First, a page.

Lending a hand to those suffering from swipe fatigue is Australian dating service Matchsmith. Founded by Holly Bartter, Matchsmith provides clients with assistance in “navigating their online dating life”.
Founded by husband and wife duo Celeste and Hui Ong, who sold restaurant directory and review site Eatability to Optus in 2012 for $6 million, Pair is “designed to bring safety, respect and honesty to dating”.
“Be the CEO your parents always wanted you to marry.” It’s perhaps not a message one would expect to find on viral Instagram posts and prominent billboards advertising a dating app, but it’s the message Bumble went with.
Spota brands itself as a “social discovery” app, and looks to blend the online and the off by allowing users to connect with people they see in real life.
Predominantly aimed at LGBTQI users, Winkd is a dating app looking to bring the act of meeting someone back to its roots.
Two Peas is a dating app with a focus on using strict search parameters to create a more profound connection experience for its users.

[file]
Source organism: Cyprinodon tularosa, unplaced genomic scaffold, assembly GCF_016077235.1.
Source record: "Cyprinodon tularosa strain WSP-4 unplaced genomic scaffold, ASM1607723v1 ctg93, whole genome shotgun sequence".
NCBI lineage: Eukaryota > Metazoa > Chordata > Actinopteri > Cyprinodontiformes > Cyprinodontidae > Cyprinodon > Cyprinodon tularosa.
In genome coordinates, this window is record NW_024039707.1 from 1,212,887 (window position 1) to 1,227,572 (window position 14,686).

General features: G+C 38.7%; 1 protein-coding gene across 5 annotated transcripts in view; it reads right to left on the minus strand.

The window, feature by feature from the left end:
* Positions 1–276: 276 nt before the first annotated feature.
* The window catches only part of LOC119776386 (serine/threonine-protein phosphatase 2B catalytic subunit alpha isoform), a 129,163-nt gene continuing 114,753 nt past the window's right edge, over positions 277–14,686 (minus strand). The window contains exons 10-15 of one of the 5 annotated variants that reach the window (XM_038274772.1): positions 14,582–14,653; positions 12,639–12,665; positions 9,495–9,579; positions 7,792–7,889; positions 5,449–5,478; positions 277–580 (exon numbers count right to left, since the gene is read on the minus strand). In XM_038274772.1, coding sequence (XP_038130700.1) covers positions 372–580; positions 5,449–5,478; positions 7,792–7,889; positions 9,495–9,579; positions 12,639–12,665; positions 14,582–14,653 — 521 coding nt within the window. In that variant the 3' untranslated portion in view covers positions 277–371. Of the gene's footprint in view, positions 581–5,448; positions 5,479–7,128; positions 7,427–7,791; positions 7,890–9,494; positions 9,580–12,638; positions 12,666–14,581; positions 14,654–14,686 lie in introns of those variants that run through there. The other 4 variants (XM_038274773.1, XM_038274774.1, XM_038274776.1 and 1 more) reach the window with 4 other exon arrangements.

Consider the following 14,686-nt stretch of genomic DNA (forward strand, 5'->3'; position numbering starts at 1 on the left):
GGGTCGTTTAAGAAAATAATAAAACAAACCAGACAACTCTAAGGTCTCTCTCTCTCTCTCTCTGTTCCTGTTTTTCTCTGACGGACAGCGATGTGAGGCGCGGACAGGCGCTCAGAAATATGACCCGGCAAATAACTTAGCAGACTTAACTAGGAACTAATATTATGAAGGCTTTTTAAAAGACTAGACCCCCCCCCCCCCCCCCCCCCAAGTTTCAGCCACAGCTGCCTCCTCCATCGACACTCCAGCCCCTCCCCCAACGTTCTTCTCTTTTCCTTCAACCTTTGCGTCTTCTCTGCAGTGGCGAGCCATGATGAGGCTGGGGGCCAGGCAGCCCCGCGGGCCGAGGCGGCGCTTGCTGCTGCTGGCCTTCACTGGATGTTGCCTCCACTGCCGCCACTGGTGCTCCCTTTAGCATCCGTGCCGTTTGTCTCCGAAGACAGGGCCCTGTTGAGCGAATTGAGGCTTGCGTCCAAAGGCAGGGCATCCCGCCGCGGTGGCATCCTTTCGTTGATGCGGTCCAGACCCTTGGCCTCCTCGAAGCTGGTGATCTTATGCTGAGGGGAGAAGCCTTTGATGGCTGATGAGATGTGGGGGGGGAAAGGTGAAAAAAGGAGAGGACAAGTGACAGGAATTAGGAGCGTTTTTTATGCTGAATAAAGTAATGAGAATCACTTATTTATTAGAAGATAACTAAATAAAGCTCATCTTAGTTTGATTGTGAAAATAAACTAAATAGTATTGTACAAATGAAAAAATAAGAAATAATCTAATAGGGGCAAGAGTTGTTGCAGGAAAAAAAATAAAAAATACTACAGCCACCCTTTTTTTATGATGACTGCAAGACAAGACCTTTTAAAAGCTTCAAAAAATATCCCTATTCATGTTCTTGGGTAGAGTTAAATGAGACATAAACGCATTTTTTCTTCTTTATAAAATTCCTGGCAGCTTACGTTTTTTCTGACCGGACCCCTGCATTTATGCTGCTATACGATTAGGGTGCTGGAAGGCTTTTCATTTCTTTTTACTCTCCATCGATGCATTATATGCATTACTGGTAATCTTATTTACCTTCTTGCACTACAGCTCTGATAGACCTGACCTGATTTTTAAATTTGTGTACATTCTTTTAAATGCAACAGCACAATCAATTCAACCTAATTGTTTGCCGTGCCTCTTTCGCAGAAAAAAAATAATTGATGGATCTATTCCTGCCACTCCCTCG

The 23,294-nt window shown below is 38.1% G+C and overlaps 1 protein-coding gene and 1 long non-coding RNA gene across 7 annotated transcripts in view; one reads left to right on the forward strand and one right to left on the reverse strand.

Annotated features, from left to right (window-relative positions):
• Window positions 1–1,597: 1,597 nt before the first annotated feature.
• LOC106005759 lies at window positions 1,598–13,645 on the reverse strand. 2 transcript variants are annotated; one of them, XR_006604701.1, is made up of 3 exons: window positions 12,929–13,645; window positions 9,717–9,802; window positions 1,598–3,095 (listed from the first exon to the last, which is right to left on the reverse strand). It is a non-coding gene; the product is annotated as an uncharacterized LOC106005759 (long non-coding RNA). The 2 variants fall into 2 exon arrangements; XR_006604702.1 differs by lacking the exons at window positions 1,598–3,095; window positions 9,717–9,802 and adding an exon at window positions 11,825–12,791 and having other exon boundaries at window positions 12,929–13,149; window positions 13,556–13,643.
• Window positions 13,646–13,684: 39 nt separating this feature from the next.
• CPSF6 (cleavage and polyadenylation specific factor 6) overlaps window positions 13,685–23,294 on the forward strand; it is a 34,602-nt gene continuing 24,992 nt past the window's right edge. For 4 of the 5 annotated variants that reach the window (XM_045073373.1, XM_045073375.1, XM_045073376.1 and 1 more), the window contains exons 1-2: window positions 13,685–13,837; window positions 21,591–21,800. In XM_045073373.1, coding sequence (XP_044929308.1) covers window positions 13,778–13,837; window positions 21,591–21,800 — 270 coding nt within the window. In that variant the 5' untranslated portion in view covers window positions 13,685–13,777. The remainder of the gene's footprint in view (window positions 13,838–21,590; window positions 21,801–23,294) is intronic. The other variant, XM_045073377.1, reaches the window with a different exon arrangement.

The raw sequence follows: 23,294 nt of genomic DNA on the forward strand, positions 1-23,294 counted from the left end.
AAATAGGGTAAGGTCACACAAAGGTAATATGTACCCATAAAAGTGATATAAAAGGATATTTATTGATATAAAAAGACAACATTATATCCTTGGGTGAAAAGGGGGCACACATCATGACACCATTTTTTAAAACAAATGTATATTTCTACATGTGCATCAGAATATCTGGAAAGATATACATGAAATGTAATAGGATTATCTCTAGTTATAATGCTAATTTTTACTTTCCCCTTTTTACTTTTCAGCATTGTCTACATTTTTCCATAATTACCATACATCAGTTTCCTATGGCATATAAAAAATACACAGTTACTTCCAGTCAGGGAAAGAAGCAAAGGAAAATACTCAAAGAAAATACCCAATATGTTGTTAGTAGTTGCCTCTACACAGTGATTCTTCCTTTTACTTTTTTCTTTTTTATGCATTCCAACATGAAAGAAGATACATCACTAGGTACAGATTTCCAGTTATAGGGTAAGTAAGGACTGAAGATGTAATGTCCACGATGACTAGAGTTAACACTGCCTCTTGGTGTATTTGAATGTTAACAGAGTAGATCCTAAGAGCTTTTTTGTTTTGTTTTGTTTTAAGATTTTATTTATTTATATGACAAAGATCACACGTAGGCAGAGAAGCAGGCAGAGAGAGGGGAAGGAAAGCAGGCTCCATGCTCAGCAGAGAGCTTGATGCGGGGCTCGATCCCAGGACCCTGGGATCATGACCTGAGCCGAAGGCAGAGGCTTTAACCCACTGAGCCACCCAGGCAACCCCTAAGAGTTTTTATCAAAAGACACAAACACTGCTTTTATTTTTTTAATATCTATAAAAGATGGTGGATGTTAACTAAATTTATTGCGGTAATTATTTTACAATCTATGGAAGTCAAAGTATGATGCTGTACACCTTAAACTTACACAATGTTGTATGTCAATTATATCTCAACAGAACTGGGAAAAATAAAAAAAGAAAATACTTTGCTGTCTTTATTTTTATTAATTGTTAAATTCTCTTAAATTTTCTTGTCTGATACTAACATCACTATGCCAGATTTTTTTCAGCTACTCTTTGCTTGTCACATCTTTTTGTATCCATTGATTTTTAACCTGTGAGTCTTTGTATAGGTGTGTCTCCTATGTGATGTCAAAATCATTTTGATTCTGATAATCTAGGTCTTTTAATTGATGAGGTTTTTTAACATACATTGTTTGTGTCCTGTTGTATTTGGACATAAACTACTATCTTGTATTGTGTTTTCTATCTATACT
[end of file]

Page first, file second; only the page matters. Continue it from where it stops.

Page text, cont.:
Sydney’s Clinks is an “icebreaker” app that looks to eliminate time wasters by easily allowing its pool of more socially inclined users to set up a meeting.
If the company name Coffee Meets Bagel sounds familiar to you, it would be because earlier this year its founders, three sisters, Arum, Dawoon and Soo Kang famously turned down a $30 million acquisition offer from Mark Cuban on their recent appearance on the US version of television show Shark Tank.
Blind dates set up by mutual friends have a bad track record in romantic comedies, but a new startup has taken the concept and created a platform it hopes will change the online dating landscape through trust.
Australian entrepreneurs Dan Joyce and Jared Mooring have turned to UK based equity crowdfunding platform CrowdCube to raise seed funds for their new venture, My Mate Your Date.